The Fresh Loaf

News & Information for Amateur Bakers and Artisan Bread Enthusiasts

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Floydm's picture
Floydm

There is a good article in today's Oregonian on challah.  Good timing, since I was thinking about challah and holiday breads in the shower this morning (yes, sadly it is true that some days I think about breads and baking pretty much around the clock). 


I was thinking about holiday breads this morning in the context of updating the home page of TFL to replace the Thanksgiving breads with Christmas breads.  Whenever I update the homepage with holiday breads, I get concerned about the possibility of a perceived geographic or cultural chauvanism here.  I realize that this site has readers and members from countries in Europe, Asia, the Middle East, and South America; members who celebrate Jewish holidays, Islamic holy days, Christian holidays, Chinese festivals, or a combination of more than one of the above; members who are devotely religious, others who celebrate these festivals in a less religious but no less significant manner, others who celebrate none of the above.  Even secular holidays like Thanksgiving run the risk of alienating readers from elsewhere in the world who either don't celebrate the same holidays or celebrate them on a different date (yeah, that's right, I'm talking to YOU, Canada!).


Bread is significant in so many traditions and celebrations that to ignore the rituals surrounding bread would miss a tremendously important aspect of the history and meaning of bread.  Whenever I've felt like I understand and can share the meaning and history of a ritual bread, I've tried to post about them and share those stories.  Even for non-participants in those traditions, it is enjoyable to learn those stories.


I share the stories and traditions that I feel like I can do justice to, but there are many more stories I do not feel comfortable telling.  The ritual significance of challah is one such example.  Though I've read a great deal about it, as someone outside the Jewish tradition I don't feel like I can do justice to its significance and explain its ritual context appropriately.  The same is true of the breads and baked goods that are baked when breaking fast at the end of Ramadan.  These simply are not rituals I've participated in.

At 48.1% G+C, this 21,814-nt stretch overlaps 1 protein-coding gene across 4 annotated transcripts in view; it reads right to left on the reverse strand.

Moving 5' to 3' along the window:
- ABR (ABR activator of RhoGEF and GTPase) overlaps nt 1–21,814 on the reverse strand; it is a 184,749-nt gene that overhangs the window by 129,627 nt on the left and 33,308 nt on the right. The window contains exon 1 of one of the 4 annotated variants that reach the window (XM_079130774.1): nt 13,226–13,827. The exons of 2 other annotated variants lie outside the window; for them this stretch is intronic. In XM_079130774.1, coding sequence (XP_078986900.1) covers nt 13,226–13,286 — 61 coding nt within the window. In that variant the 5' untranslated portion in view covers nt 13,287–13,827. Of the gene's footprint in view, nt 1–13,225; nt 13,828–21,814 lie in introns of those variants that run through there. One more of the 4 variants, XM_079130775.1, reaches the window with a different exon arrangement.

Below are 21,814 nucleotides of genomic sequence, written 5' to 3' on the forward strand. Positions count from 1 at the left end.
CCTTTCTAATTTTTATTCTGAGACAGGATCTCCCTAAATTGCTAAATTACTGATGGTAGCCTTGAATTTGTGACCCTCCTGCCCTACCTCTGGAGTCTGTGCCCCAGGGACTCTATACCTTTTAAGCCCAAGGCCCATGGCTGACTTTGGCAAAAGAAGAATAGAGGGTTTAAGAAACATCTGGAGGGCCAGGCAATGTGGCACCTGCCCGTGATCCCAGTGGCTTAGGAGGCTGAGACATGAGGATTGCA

But you may. 


In the next few weeks I'm sure this site will be featuring Christmas breads and trying to explain the background and significance of some of these recipes and traditions.  In the appropriate season, I'd love to see members of other faiths and cultures share their stories and recipes so I and others can learn more about their traditions.  It is great to see photos after a holy day, but it is even better if stories, photos, and recipes can be shared before hand.  The best posts are along the lines of "A week from now people in my part of the world (or of my faith) are going to be celebrating ...  We celebrate this because ...  We'll be baking ... because ... "  I will gladly highlight those on the homepage if they are accessible, well put together, and have photos and recipes to support them.

dstroy's picture
dstroy

Because I never post anything, but I do sometimes take pictures....



Cream Cheese Snail Madness! (as per recipe here.)


Here are some action shots of Floyd making cream cheese snails for our afternoon tea yesterday: